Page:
Our tire testing consists of a number of timed laps averaged out. Throughout testing, Benson utilizes control tires to benchmark the track’s surface evolution and ultimately calculate each tire’s rating in individual testing categories. Benson takes note of each tire’s wet handling, dry handling, dirt handling, gravel handling, snow handling, and ice handling depending on the type of tire he’s testing. Overall comfort and road noise are judged throughout.

Each tire is given a rating out of 10.0 based on some or all of these criteria.

Why Trust Us

Each year, we test over 350 auto products on vehicles and in our testing lab. Our team of product testers thoroughly researches top products, unboxes and puts our hands on each component, and tests the items on real vehicles before making recommendations to readers.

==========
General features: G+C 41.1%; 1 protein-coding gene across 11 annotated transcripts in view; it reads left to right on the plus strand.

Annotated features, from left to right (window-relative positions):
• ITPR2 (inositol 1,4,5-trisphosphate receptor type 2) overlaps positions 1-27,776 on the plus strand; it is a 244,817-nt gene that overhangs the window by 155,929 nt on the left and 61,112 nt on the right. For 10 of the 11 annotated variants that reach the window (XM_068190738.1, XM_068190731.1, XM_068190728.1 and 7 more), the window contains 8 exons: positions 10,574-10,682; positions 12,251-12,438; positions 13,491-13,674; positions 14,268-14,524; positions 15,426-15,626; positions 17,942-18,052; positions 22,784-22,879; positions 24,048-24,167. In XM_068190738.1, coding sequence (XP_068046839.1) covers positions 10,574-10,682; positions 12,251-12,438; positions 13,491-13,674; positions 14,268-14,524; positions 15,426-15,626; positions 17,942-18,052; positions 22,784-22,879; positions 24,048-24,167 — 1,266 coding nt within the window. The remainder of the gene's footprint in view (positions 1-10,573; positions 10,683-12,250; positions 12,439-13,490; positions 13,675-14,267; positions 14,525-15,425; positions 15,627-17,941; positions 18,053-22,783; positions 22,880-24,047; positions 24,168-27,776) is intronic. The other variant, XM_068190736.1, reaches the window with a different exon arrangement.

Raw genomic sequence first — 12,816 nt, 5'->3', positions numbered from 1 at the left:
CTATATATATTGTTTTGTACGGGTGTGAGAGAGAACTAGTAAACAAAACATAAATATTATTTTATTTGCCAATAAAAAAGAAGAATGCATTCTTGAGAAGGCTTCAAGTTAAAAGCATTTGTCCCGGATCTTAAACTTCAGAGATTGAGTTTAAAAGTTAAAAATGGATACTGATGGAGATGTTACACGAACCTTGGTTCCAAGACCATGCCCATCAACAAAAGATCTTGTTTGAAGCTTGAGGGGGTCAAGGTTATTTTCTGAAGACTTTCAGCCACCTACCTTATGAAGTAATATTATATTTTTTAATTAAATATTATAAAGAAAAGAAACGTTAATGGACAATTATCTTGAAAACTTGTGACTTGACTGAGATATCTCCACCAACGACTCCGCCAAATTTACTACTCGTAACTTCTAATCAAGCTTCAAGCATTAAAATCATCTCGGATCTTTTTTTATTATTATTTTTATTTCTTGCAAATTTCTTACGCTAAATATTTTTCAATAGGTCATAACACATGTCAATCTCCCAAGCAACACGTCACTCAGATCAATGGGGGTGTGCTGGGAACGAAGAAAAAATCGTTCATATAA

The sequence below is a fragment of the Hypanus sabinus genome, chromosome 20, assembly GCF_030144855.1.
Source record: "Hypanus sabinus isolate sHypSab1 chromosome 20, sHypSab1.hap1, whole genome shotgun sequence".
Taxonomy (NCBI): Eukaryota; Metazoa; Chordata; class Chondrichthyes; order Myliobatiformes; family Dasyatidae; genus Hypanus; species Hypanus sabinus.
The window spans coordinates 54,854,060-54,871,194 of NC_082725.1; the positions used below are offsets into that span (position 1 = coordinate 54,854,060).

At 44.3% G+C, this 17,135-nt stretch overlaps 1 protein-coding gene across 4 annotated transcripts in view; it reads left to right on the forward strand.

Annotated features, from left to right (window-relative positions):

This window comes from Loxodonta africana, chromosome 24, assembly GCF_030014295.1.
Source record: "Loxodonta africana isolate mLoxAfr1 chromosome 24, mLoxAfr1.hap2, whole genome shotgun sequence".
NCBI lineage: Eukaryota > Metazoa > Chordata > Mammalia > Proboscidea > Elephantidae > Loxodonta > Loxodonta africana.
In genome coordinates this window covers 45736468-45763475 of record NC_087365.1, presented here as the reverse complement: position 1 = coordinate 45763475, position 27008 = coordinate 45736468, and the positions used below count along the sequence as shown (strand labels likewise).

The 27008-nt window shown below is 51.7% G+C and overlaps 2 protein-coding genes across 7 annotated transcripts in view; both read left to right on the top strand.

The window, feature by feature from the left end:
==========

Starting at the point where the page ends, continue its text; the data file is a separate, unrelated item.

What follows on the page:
We publish hundreds of product and service reviews to bring car enthusiasts detailed guides on automotive tools, detailing kits, car seats, pet products, and much more. For more information on our testing methodology and how we evaluate every product, check out our methodology page here.

Because our testing expertise is centered around aftermarket car products and accessories, we decided to leave tire testing in the hands of a true tire expert. That’s why we reached out to Jonathan Benson who has more than 15 years of experience. His insight and hands-on testing, combined with our extensive knowledge of aftermarket car products have been a perfect match.